"Help! Open the gate!" came a high-pitched voice; "open the gate!"

Out into the rain we ran and down the gravel path. Soar had the
gate open in a twinkling, and a woman carrying a brown leather grip,
but who was so closely veiled that I had no glimpse of her features,
leapt through on to the drive.

"Lend a hand, two of you!" cried a vaguely familiar voice - "this way!"

Hilton and Soar stepped out into the road. The driver of the cab
was lying forward across the wheel, apparently insensible, but as
Hilton seized his arm he moved and spoke feebly.

"For God's sake be quick, sir!" he said. "They're after us!
They're on the other side of the lane, there!"

With that he dropped limply into Hilton's arms!

He was dragged in on to the drive - and something whizzed over our
heads and went sputtering into the gravel away up toward the house.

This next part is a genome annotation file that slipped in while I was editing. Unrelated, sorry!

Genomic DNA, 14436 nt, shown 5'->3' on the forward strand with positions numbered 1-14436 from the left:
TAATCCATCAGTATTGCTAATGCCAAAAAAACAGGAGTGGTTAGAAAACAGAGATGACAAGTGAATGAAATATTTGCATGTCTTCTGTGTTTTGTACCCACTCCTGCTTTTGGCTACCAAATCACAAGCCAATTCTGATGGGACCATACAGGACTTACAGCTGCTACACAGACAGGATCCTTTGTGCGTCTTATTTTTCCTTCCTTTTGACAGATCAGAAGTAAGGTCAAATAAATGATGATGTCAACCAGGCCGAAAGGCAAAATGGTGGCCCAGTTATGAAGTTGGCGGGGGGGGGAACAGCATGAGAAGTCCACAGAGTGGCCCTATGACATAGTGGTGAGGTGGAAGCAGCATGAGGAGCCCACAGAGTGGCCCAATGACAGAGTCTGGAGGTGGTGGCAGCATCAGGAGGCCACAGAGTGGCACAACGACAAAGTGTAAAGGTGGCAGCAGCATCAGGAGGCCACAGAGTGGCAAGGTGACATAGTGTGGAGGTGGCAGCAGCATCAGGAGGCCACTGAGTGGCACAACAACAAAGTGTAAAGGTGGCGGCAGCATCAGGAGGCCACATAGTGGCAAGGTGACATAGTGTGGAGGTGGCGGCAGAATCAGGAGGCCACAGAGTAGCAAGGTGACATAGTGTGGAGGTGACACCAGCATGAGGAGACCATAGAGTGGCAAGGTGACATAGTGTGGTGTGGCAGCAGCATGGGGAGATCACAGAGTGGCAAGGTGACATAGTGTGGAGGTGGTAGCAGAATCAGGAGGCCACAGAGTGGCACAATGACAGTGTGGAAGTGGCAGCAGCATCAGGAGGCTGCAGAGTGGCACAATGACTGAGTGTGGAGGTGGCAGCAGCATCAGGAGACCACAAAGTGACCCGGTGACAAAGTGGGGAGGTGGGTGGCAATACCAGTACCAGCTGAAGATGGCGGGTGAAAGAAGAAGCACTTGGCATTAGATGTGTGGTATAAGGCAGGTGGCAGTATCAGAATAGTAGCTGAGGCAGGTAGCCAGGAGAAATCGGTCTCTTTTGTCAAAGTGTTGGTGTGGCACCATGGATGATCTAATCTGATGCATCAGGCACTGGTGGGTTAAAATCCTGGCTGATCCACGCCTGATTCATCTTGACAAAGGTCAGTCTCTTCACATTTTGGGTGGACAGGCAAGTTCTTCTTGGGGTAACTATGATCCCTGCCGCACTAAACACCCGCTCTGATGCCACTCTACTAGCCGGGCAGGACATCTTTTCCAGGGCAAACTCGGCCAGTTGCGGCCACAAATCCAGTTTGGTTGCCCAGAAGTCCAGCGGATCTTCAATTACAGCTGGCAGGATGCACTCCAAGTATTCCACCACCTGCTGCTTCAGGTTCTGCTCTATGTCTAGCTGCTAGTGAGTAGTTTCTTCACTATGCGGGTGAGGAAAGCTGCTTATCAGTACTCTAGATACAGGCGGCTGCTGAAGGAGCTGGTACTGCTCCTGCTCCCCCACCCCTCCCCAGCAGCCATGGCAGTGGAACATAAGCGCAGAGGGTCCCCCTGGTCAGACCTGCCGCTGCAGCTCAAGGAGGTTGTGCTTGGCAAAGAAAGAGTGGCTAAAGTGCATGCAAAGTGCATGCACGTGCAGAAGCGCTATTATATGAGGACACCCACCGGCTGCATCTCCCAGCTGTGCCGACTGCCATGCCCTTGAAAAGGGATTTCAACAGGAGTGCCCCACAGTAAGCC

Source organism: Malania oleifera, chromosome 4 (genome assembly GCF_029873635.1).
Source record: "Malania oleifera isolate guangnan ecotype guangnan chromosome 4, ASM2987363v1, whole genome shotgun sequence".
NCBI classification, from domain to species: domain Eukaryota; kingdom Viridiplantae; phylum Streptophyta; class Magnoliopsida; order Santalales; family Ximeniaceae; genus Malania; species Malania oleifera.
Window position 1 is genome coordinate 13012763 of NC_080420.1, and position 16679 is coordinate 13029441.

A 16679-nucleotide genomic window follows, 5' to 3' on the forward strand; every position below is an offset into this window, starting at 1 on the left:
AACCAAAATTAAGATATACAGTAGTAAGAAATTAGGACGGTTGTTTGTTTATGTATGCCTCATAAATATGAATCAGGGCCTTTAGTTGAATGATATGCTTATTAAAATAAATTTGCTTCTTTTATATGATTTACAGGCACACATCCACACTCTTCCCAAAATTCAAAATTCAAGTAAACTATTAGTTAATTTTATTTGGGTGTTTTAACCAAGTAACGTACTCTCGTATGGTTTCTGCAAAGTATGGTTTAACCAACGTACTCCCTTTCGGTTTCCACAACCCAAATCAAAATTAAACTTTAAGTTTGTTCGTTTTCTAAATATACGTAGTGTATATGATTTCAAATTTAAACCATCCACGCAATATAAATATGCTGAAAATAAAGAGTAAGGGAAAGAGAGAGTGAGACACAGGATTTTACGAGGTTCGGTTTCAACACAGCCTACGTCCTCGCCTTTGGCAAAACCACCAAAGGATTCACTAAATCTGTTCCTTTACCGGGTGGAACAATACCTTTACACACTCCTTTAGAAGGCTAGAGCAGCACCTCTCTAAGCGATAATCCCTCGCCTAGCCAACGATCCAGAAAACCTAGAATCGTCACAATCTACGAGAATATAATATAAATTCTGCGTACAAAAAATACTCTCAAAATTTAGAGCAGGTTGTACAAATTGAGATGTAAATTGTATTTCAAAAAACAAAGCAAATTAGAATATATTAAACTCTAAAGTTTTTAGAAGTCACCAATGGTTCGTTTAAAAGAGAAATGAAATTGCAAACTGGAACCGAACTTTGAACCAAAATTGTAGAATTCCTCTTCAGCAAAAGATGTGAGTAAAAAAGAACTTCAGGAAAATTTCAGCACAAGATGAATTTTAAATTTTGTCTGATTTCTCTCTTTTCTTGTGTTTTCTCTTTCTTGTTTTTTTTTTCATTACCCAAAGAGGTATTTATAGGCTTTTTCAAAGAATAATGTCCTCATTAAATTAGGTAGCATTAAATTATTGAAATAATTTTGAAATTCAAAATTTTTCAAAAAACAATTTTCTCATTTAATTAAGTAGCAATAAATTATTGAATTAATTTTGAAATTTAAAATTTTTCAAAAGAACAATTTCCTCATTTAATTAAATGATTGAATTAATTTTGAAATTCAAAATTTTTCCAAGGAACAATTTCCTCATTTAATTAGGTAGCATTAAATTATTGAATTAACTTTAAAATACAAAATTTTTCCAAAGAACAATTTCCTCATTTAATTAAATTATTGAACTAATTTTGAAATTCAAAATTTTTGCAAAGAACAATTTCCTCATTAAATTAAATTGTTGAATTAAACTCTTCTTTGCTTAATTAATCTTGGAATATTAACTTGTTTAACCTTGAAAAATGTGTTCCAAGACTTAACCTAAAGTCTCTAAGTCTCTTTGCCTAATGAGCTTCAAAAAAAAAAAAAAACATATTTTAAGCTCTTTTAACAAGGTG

The last to enter was the man who had come in the cab. As he barred
the gate behind him he suddenly reached out through the bars and I
saw a pistol in his hand.

Once - twice - thrice - he fired into the blackness of the lane.

"Take that, you swine!" he shouted. "Take that!"

As quickly as we could, bearing the insensible man, we hurried back
to the door. On the step the woman was waiting for us, with her
veil raised. A blinding flash of lightning came as we mounted the
step - and I looked into the violet eyes of Carneta! I turned and
stared at the man behind me.

It was Earl Dexter.

Three of the mysterious missiles fell amongst us, but miraculously
no one was struck. Amid the mighty booming of the thunder we
reentered the houses and got the door barred. In the hall we laid
down the unconscious man and stood, a strangely met company,
peering at one another in the dim lamplight.